Let’s create an example from Jane Austen’s own work. At one point, Elizabeth says to Jane: “I am determined that only the deepest love will induce me into matrimony. So, I shall end an old maid, and teach your ten children to embroider cushions and play their instruments very ill.” Let’s imagine that Elizabeth and Mr. Darcy never worked out their differences, and this scenario happened instead.

Now, some math. 🙂 If Jane married at 22 – she might have been 23 by the time of the actual marriage, but let’s go with 22 and skew younger – it would take her probably 15 years to have 10 children. It might take closer to 20, but again, we’ll skew younger. So, if she died in childbirth delivering that 10th child, she’d be at least 37. Elizabeth, if unwed, might have come to live with her and Bingley at some point during those 15 years – likely when their father died and Longbourn passed to Mr. Collins. (“Turned out in the hedgerows” as anticipated by Mrs. Bennet, any surviving sisters who were not yet married might also have joined the Bingley household. Alternatively, they and Mrs. Bennett could move in with Mrs. Bennet’s remaining family, either Mrs. Phillips in Meritton or Mr. Gardiner in Gracechurch Street in London. But Elizabeth, certainly, would have gone to Jane and been welcomed.) So, if Jane passed when she was 37, Elizabeth would have been two years younger, 35, and quite unlikely to marry at that point. Mr. Bingley might have married her to provide a maternal influence (and an organizational force) in his household. This purely practical arrangement might have suited both of them well. It might not even have been a consummated match in the end, but it’s a very plausible solution to the dilemma of those ten children being motherless and Bingley, having lost the love of his life, being disinclined to seek another bride who would never hold his heart. He might, quite reasonably, invest his emotional energy in his children by Jane. He might also want to ensure Elizabeth’s financial security as he would be fond of her—if he didn’t make this choice, she would have been looking for somewhere to live, possibly with one of the Gardiner’s children, her nieces and nephews. Remember that Elizabeth’s income after her parents’ death was estimated to be £50 a year, which isn’t much.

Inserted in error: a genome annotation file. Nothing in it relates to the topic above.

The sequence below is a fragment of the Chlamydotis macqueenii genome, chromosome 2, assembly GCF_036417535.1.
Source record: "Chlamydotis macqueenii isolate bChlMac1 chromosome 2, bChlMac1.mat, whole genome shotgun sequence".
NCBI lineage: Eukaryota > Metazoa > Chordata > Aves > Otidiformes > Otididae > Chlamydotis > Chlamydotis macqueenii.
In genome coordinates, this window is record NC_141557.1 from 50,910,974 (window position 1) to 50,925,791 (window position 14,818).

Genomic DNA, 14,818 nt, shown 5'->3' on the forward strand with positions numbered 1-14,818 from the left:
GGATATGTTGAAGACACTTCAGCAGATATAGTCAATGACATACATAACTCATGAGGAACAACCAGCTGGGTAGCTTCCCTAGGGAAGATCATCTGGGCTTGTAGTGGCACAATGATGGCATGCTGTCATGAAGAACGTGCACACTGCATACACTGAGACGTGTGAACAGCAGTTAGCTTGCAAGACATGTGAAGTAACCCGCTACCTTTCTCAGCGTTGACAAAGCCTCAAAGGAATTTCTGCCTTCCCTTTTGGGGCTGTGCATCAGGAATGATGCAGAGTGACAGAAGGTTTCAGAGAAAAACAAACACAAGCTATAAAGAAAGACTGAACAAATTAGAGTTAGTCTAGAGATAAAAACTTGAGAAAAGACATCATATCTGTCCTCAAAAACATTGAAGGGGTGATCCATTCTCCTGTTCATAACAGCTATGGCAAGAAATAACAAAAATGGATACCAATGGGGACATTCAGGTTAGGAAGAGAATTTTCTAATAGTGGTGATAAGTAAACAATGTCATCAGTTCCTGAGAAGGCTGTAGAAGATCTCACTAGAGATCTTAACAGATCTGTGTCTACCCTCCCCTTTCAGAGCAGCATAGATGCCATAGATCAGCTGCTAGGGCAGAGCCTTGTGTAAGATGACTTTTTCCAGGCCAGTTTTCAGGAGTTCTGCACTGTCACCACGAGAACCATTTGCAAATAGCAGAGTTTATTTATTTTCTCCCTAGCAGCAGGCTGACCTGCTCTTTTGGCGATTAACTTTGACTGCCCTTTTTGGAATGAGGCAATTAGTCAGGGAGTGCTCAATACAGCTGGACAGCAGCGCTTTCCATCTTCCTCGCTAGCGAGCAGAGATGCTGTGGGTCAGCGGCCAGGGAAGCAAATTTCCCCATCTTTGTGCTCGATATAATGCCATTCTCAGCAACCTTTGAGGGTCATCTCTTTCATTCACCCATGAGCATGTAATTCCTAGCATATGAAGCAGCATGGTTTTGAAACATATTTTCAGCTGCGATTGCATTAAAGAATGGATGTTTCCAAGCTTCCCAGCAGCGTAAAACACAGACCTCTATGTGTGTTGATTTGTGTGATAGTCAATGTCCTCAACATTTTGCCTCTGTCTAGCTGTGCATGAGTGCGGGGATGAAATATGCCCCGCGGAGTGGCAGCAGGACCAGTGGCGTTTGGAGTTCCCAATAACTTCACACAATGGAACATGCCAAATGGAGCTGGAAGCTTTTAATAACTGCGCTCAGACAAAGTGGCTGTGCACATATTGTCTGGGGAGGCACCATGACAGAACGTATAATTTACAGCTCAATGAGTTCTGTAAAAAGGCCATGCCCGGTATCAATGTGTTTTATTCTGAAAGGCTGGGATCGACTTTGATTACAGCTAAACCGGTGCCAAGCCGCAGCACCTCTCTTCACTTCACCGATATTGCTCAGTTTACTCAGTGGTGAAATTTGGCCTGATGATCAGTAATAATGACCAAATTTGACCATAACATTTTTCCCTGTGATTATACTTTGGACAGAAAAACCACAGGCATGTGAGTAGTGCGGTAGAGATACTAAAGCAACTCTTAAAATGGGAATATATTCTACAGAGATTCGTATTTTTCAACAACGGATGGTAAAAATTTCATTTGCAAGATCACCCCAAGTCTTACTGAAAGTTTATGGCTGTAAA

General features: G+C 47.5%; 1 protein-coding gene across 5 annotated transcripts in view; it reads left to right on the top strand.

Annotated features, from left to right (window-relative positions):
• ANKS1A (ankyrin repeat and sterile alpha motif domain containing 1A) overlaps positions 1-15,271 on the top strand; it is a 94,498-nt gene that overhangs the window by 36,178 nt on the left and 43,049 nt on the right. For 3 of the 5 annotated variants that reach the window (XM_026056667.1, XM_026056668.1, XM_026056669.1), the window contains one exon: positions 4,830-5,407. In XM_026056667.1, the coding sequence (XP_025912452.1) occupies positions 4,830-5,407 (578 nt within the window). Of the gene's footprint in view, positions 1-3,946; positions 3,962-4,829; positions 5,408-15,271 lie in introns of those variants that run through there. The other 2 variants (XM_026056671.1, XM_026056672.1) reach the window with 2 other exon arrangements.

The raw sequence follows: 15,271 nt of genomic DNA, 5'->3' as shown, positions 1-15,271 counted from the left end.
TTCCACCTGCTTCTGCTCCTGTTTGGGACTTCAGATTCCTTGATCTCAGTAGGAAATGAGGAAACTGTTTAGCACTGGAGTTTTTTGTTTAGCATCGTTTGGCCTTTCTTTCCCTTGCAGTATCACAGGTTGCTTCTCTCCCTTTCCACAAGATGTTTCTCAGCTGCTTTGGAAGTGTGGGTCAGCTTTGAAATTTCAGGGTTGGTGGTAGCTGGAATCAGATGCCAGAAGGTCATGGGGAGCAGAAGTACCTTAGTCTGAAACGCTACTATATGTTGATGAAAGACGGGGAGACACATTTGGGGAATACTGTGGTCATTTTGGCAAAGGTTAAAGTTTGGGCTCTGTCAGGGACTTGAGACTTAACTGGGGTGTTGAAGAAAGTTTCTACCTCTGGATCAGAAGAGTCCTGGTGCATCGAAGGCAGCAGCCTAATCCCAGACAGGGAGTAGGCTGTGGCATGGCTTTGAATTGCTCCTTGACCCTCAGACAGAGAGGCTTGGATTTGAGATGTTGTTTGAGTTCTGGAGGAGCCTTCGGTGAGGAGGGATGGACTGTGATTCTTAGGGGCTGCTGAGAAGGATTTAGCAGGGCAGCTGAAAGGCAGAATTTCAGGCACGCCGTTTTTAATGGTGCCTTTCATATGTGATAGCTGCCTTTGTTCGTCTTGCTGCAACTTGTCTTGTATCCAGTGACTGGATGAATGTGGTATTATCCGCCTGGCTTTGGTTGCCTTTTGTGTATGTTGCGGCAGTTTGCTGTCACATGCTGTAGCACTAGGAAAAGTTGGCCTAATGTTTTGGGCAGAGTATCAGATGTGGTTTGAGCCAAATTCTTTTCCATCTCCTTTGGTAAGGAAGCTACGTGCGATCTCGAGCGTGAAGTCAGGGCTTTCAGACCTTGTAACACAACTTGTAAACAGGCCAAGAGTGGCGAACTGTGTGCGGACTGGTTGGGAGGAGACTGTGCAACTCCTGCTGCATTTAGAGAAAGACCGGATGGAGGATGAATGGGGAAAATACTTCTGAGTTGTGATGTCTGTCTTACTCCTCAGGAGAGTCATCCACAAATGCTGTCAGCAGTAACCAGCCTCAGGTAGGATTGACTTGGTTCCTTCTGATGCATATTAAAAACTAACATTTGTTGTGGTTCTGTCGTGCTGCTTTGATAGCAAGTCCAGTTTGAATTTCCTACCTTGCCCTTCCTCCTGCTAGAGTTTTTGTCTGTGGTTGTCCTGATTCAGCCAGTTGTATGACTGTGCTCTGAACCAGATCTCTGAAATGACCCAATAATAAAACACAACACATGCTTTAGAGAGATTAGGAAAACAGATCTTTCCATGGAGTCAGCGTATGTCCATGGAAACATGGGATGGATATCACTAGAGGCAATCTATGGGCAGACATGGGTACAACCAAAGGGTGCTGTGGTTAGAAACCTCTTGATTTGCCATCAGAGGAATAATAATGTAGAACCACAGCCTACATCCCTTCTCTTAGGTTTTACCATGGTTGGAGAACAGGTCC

There are three well-known examples from the Regency era of men doing this (see my Author’s Note), but there must have been more. The 1835 Marriage Act validates any existing such marriages but forbids them in future. But why was there a marriage act at all?

In one of my first medieval history courses at university, one of our assigned books to read was a law code. (It was the Lex Burgundionum from about 500 AD – that’s a Wiki link) Oh, how dull! I think everyone groaned simultaneously in the lecture hall – until the prof pointed out that law codes aren’t so much about what people should do. They are often a response to what people are already doing. So, why did British parliament debate the question of a man marrying his dead wife’s sister? I suggest that it’s because many men were doing it, and those who believed it to be wrong wanted to see the practice stopped. Parlaiment wouldn’t have reviewed and debated a law to address three instances.